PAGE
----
Rice County

Story of
Early Rice County

Published, December, 1928


Early Exploration

It is unfortunate that history does not hold for us the name of the first white man to visit what is now Rice county, or for that matter any part of the present state of Kansas. There are numerous theories. At least one archaeologist believes the Indians whom Coronado found were descendants of Prince Madoc who set sail from Wales late in the twelfth century at the head of a colony of Welsh, Irish and Picts, and that white men were living in the land of Harahey which Coronado mentioned as being to the north of Quivira and the people of which were related to the Quivirans. The Madocian theory is generally discredited by students of Indian history, but it has persisted among a few and is worthy of the brief mention given it here.

Then there is the story of Cabeza de Vaca of the Narvaez expedition of 1527 which, as it applies to Rice county, may be as impossible as that of Madoc. But let us review it for its adventure for it is incomparable in American history and, what is more, had a definite influence upon the coming of Coronado.

Narvaez-and with him Cabeza de Vaca-set sail from Spain in June of the year mentioned, with the express intention of conquering the vast and little known territory of Florida. De Vaca was treasurer of the expedition.

Putting in at Cuba they tied up temporarily while overhauling the fleet, adding another vessel to replace one lost enroute. Then they continued toward the coast of Texas but were driven from their course by storms and halted at Apalache bay. Here Narvaez ordered one ship to return for recruits, the others to skirt the coastline in the region of the Rio Grande, while the balance, 300 men and 50 horses, began a march through the wilds to the west and north.

Stopping at a large river, Cabeza de Vaca in command of a party started on foot toward the sea in search of the ships, but meeting with disappointment turned back and rejoined the main group. A little later when another river was reached, the performance was again ordered and again proved futile.

They were by this time greatly discouraged. They had seen but little favorable country and no cities of wealth to conquer, as they had expected. Having failed to locate their fleet there was but one choice if they were to extricate themselves from the uncomfortable predicament. They must take to the sea. And to do this they must have boats, of course.

Makeshift shops were established. They sacrificed every bit of metal in their possession in the manufacture of nails and tools, and slowly, laboriously fitted together five vessels. For sails they used their own clothing and the skins of their horses; for rigging ropes the hair from the manes and tails of the animals. The ships were capable of carrying forty-five men each and in these none too sturdy craft they put out, equipped with typical Spanish courage but little knowledge of navigation.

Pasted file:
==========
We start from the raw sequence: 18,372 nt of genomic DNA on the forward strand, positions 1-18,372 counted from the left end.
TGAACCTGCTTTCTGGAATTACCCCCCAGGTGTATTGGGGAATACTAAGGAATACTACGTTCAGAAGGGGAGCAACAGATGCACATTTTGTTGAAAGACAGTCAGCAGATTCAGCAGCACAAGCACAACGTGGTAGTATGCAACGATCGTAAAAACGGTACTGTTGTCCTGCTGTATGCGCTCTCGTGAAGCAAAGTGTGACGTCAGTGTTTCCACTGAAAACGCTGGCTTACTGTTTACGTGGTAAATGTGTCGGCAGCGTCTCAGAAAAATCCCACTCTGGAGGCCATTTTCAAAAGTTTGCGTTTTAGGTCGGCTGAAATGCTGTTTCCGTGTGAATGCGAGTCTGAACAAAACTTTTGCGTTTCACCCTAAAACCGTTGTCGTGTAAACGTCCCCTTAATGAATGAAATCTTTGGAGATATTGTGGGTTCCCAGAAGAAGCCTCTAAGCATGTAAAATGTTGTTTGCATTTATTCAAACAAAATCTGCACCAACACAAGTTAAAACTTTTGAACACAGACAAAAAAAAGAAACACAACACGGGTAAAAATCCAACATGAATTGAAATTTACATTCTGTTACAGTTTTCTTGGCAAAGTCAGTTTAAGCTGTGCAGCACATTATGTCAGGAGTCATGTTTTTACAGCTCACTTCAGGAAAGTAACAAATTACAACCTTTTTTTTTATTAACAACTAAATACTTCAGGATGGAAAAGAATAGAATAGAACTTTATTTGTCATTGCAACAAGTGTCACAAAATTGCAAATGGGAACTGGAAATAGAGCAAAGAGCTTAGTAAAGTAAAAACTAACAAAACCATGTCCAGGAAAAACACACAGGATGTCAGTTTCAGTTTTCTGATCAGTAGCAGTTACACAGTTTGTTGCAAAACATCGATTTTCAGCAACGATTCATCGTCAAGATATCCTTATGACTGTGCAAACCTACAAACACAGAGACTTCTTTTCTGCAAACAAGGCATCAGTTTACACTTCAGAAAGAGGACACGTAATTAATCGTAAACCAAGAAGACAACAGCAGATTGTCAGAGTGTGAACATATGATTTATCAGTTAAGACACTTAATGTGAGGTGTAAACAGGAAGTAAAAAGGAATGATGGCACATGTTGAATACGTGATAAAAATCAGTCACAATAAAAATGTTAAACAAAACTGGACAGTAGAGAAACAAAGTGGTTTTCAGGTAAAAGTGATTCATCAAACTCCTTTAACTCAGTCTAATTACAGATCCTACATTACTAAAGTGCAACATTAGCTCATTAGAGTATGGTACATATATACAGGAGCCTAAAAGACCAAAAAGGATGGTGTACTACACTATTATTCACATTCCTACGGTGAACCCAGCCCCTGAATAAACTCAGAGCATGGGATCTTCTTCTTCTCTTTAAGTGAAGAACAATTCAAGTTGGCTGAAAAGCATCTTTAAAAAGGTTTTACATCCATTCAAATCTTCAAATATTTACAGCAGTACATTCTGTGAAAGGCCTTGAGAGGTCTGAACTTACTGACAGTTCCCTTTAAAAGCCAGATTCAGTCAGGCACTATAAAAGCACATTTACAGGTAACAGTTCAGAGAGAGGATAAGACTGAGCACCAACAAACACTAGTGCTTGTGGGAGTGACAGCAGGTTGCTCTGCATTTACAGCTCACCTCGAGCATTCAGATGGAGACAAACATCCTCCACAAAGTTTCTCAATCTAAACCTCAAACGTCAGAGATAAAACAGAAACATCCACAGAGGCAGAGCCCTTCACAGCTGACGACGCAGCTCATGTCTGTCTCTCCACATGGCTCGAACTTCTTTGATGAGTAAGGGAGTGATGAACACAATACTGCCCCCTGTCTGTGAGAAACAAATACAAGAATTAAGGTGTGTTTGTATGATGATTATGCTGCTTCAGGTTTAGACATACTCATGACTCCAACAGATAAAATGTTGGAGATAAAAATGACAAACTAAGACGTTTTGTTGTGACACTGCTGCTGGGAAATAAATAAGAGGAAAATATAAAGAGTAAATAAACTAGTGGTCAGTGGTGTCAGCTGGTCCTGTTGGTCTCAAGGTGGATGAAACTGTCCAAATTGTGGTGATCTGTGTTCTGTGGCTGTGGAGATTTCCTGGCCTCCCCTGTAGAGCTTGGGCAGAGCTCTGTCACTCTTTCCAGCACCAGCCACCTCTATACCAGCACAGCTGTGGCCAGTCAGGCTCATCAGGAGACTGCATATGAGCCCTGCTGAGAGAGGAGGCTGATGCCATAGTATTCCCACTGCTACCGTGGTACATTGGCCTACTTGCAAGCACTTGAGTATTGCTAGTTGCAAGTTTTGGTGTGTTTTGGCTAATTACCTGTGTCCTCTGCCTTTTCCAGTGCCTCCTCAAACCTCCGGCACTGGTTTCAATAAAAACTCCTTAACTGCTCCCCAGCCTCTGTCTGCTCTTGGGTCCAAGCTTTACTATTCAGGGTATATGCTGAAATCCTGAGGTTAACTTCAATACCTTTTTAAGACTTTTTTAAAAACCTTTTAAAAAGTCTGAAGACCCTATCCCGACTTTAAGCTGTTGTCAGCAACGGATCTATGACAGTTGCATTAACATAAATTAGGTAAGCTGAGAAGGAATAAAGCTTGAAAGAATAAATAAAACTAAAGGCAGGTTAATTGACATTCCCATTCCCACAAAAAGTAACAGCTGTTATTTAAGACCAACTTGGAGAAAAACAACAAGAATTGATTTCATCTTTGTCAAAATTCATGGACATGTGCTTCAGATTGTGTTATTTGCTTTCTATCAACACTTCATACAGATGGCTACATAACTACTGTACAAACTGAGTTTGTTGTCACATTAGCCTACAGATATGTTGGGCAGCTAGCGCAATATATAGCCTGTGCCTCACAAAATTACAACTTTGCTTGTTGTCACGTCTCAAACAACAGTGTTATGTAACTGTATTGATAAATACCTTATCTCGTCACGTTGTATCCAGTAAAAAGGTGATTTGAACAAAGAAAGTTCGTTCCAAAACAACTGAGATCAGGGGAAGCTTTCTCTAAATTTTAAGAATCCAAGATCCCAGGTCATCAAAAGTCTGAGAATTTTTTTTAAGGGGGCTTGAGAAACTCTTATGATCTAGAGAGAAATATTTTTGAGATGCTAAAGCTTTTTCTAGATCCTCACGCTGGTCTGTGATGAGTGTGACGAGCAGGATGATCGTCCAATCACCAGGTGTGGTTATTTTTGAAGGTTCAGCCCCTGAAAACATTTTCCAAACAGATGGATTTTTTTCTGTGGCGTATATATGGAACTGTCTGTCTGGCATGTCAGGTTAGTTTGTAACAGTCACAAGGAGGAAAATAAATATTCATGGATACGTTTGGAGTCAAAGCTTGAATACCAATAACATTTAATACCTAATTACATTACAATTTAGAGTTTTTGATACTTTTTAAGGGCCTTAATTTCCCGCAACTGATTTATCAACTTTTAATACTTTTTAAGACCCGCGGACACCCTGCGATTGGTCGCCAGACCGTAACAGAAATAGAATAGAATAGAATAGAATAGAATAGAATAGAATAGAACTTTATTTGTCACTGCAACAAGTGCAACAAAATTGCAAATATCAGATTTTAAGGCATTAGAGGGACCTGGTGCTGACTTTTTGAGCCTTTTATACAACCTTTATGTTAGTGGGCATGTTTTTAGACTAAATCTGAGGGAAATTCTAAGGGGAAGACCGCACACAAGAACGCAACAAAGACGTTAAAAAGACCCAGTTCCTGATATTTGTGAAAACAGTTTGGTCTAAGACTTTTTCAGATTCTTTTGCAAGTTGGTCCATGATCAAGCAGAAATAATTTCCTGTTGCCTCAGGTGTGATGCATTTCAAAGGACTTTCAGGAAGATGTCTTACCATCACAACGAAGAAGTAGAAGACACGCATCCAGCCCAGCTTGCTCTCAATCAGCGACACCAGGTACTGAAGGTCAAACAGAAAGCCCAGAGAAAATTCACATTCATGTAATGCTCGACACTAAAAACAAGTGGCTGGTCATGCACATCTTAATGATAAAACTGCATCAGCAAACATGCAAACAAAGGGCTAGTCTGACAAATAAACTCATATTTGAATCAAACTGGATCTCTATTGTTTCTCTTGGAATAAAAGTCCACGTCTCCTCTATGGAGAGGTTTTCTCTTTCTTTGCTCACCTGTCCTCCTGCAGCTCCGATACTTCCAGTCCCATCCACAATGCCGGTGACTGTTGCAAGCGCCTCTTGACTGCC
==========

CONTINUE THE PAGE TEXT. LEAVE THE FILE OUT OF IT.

It was a courageous effort and worthy of success, but if failed. The two vessels bearing Narvaez and the Friars were wrecked at the mouth of a turbulent river, and the remaining three were cast upon the shores by a storm.

Here the men were met by natives who, tho frightening them at first, proved friendly, and with them the Spaniards formed an alliance, building huts and remaining the rest of their lives.

All but four!

De Vaca, Dorantes, Meldonado and Esteban-the latter a negro, soon tired of the existence among savages and set out afoot in an effort to reach New Spain, a previously established province. They did reach it after many months of travel. Mile after mile they trudged across vast prairies, through and over mountain ranges and forests and rivers, eventually striking the western coast of the continent, near the Gulf of California. Here they were discovered by men of their own country.
They related marvelous and thrilling stories of privation and adventure. Months of suffering from the elements and primitive fastness, contact with and escape from hostile tribes, the use of food of any nature that was edible and afforded nourishment-these and scores of other episodes constituted their recitation to Viceroy Mendoza to whom they were presented.

Cabeza de Vaca returned to Spain, but not before he had dropped a few remarks accepted by the Spaniards as proof of wealth in the land through which he had passed. And to further augment these tales, which were no doubt harmless at first, the negro Este-ban remained behind to draw golden word pictures for his eager listeners.

The route of Cabeza de Vaca was never recorded and is now of course impossible to trace. It has been said that it reached a point as far north as the Arkansas river, where the four men struck upward with the stream to near its source in the Rocky mountains. This may have led them through Rice county, but the possibility is denied by the best authorities.